San Francisco's 1993 Mass Shooting Inspired National Assault Weapons Ban

The New York Times article, on July 2, 1993, began, “San Francisco — A gunman carrying hundreds of rounds of ammunition terrorized a high-rise office building in the financial district here late this afternoon, killing eight people and wounding six others with a hail of automatic and semiautomatic fire before shooting himself to death.”

The highrise was 101 California St. The gunman was 55-year-old Gian Luigi Ferri. And the bullets were fired from two TEC-9 handguns modified with a special trigger that allowed it to shoot faster. It was the worst mass killing in city history.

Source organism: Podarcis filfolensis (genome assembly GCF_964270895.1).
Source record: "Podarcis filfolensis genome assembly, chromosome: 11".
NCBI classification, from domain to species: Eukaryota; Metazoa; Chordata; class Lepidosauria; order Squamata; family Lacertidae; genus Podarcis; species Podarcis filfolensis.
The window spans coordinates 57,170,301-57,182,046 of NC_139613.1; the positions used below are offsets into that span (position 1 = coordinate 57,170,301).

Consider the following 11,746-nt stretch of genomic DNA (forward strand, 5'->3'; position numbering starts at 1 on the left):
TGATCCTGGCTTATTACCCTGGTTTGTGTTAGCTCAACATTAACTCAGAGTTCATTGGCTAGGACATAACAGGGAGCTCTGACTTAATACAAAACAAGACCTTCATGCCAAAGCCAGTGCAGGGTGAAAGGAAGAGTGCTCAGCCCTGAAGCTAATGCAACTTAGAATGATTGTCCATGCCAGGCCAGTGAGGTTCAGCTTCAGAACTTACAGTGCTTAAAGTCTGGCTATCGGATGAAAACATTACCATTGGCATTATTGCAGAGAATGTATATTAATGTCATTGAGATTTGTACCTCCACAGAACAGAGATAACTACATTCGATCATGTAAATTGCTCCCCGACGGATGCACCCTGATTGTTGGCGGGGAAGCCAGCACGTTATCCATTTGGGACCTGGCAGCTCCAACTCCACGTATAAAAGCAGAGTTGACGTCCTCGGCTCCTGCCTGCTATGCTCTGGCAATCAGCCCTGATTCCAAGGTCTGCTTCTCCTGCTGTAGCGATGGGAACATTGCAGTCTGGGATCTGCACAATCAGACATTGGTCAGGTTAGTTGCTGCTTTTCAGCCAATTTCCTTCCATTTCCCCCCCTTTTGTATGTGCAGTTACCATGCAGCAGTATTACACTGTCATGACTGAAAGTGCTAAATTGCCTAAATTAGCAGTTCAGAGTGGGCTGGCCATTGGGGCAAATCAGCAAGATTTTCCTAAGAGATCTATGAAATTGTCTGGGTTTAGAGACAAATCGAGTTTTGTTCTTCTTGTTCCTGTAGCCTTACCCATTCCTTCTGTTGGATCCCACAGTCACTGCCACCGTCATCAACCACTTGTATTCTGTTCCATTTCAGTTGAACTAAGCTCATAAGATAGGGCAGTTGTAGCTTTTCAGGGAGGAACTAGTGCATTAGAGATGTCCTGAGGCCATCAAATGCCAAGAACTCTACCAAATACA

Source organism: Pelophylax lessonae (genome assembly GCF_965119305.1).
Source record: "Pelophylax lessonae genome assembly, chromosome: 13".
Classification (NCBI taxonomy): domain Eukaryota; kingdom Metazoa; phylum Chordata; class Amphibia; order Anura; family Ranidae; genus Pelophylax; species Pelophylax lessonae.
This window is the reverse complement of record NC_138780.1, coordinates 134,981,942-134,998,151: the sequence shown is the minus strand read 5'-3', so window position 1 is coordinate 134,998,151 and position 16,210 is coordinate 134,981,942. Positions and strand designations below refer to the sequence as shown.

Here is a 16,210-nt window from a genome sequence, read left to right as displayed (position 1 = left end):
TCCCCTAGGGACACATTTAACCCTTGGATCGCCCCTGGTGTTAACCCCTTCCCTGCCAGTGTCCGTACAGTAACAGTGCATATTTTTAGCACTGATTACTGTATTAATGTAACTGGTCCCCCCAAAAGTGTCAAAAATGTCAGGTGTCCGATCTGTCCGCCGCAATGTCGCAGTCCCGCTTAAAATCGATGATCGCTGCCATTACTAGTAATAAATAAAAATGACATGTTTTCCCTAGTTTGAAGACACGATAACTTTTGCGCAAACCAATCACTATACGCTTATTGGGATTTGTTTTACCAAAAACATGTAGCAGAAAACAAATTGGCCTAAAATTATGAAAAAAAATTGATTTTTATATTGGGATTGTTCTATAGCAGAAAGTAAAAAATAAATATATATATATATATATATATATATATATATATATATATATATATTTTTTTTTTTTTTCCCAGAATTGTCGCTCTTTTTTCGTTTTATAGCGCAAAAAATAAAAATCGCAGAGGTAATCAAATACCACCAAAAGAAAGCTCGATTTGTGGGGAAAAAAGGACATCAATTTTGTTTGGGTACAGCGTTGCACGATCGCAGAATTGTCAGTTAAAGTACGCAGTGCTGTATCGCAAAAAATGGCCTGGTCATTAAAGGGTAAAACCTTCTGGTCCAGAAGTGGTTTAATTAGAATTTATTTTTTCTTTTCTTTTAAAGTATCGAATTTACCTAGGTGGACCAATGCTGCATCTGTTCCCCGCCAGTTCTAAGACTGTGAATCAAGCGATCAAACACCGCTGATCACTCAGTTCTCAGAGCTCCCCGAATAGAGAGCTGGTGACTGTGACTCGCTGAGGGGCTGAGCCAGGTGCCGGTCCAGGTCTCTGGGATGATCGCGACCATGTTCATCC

As Friday's massacre in Newtown, Conn. brings the gun control debate to the forefront, that 1993 shooting serves as an example of how high-profile gun violence can spur national policy change. It also shows how that change can erode as time dulls a tragedy's impact.

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